Sierra Taylor, Managing Editor
When writing a thesis, many graduate students have difficulty with condensing their years of research, literature and analysis into a well-constructed paper. Explaining such extensive material in fewer than three minutes might seem nearly impossible to many students, but a campus event seeks to change this perception.
On Monday, Nov. 2 from 6 -9 p.m. TWU students will have an opportunity to participate in a Three Minute Thesis competition, hosted by the Pioneer Center for Student Excellence.
In a recent interview with The Lasso, Coordinator for Learning Success Programs, Theresa Lindsay said: “The Three Minute Thesis contest is a research communication competition to challenge master and doctoral students to present compelling oration on their thesis or dissertation topic in just three minutes.”
The first Three Minute Thesis was held at the University of Queensland in 2008, but the competition has since grown and is held at universities throughout the world. During the contest, competitors can use a single static PowerPoint slide. However, students are not allowed the additional use of electronic media or props.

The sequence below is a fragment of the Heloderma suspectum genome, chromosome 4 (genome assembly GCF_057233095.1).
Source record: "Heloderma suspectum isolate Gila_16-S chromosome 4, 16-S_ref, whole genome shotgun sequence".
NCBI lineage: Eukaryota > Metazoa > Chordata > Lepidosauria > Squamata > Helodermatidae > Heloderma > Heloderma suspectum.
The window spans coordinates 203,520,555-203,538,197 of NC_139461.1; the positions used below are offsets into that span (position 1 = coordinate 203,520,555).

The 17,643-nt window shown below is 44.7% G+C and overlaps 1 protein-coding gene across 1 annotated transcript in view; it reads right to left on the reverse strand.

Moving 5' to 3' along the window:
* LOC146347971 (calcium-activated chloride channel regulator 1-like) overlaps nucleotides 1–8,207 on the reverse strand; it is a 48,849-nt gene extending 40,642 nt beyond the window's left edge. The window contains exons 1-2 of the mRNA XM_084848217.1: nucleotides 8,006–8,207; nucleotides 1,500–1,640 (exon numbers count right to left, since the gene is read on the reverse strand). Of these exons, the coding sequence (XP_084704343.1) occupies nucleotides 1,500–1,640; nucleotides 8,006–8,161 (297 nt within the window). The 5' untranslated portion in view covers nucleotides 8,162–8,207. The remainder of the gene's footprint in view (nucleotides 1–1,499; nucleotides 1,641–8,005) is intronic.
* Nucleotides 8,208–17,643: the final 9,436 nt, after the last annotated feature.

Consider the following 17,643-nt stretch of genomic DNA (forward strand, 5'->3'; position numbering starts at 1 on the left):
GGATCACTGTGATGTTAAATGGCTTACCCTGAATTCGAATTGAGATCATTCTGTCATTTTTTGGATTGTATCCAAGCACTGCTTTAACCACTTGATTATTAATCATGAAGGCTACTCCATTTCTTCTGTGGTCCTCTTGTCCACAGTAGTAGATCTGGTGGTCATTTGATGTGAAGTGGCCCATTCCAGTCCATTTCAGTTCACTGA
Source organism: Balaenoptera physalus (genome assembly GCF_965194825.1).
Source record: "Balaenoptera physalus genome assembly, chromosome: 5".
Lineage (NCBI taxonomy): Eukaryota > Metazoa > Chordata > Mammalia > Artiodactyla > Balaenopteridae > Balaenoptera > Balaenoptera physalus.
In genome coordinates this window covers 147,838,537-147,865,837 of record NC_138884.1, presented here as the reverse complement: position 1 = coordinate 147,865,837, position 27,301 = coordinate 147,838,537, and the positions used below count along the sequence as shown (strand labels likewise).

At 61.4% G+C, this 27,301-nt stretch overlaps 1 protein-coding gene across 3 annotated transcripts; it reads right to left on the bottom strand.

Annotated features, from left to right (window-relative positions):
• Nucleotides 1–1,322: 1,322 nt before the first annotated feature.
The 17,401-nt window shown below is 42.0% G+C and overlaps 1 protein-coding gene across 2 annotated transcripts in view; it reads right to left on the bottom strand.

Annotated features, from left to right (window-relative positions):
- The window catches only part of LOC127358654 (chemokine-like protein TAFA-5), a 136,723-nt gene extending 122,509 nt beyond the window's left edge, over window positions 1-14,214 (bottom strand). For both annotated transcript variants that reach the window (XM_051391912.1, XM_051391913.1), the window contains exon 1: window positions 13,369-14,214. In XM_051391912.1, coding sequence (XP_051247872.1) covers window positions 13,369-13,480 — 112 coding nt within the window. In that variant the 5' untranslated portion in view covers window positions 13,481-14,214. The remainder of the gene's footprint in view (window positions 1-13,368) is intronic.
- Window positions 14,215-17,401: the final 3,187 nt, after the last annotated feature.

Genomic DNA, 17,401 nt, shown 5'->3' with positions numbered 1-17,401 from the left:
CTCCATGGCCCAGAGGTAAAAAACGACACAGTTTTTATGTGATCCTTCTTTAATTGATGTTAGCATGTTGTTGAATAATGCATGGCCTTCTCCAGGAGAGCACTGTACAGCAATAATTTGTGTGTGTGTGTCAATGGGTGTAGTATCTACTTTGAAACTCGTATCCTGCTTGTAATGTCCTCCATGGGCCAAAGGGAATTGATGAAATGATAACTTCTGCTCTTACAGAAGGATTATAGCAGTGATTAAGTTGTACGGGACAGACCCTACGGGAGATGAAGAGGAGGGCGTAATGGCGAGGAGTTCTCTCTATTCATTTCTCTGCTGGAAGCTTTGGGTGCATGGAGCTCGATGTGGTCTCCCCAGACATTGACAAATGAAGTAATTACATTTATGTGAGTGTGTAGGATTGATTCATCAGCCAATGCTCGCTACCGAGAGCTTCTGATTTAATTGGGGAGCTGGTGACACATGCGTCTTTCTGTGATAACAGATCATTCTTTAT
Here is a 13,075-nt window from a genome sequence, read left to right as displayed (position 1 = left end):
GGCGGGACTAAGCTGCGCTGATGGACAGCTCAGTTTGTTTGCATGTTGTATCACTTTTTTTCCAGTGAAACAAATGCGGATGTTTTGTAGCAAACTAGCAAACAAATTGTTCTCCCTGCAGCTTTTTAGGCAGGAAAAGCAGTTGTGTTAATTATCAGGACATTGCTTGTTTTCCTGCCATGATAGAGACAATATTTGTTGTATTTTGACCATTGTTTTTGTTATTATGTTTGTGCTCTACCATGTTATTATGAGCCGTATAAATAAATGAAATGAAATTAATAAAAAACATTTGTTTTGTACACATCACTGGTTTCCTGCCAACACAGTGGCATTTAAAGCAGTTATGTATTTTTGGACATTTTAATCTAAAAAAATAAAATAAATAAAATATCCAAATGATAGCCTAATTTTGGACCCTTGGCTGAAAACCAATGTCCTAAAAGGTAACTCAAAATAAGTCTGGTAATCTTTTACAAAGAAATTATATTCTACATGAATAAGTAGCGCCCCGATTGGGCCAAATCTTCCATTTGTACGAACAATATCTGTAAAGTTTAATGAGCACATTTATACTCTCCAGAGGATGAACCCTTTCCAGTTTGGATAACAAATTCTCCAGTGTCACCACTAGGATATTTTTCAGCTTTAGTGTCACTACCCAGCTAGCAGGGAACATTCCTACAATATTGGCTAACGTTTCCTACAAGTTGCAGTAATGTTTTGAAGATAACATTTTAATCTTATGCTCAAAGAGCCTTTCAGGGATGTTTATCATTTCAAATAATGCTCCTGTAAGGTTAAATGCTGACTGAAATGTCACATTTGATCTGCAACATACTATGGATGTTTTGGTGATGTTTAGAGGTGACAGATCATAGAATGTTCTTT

According to Lindsay, the competition provides a valuable opportunity for graduate students to come together, get to know one another and talk about their research.
Lindsay elaborated: “Participation in the Three Minute Thesis competition develops presentation and research communication skills, while honing graduate students’ ability to effectively explain the breadth and significance of their research to a non-specialist audience.”
Lindsay added that the students are judged on basis of engagement, communication and comprehension for the chance to win a financial prize. Each judge will issue a score and determine first place, which receives a $1,000 prize, and second place, which receives a $500 prize. Additionally, audience members will be able to vote for their favorite presentation, and the People’s Choice will be awarded $200.
Lindsay stated that in addition to participation looking great on students’ curriculum vitae, the competition also gives undergraduate, alumni, industry partners and the community a chance to be exposed to the breadth of research taking place at TWU.